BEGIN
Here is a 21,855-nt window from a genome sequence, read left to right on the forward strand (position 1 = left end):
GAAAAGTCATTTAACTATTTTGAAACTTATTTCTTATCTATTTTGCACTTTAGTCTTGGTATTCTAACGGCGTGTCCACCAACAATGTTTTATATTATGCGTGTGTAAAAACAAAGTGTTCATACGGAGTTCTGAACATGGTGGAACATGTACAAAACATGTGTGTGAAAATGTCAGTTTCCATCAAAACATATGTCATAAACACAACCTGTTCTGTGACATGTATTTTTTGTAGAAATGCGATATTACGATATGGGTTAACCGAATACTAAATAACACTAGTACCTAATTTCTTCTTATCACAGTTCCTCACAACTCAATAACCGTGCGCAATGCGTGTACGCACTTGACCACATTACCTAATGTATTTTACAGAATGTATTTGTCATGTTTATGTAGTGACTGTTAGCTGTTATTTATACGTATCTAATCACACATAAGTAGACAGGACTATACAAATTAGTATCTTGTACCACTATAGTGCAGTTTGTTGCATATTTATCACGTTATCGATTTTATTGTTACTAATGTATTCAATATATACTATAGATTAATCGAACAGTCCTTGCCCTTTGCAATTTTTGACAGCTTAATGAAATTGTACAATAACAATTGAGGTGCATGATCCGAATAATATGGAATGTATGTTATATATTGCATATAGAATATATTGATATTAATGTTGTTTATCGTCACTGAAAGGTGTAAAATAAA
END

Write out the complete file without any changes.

Here is a 21,855-nt window from a genome sequence, read left to right on the forward strand (position 1 = left end):
GAAAAGTCATTTAACTATTTTGAAACTTATTTCTTATCTATTTTGCACTTTAGTCTTGGTATTCTAACGGCGTGTCCACCAACAATGTTTTATATTATGCGTGTGTAAAAACAAAGTGTTCATACGGAGTTCTGAACATGGTGGAACATGTACAAAACATGTGTGTGAAAATGTCAGTTTCCATCAAAACATATGTCATAAACACAACCTGTTCTGTGACATGTATTTTTTGTAGAAATGCGATATTACGATATGGGTTAACCGAATACTAAATAACACTAGTACCTAATTTCTTCTTATCACAGTTCCTCACAACTCAATAACCGTGCGCAATGCGTGTACGCACTTGACCACATTACCTAATGTATTTTACAGAATGTATTTGTCATGTTTATGTAGTGACTGTTAGCTGTTATTTATACGTATCTAATCACACATAAGTAGACAGGACTATACAAATTAGTATCTTGTACCACTATAGTGCAGTTTGTTGCATATTTATCACGTTATCGATTTTATTGTTACTAATGTATTCAATATATACTATAGATTAATCGAACAGTCCTTGCCCTTTGCAATTTTTGACAGCTTAATGAAATTGTACAATAACAATTGAGGTGCATGATCCGAATAATATGGAATGTATGTTATATATTGCATATAGAATATATTGATATTAATGTTGTTTATCGTCACTGAAAGGTGTAAAATAAA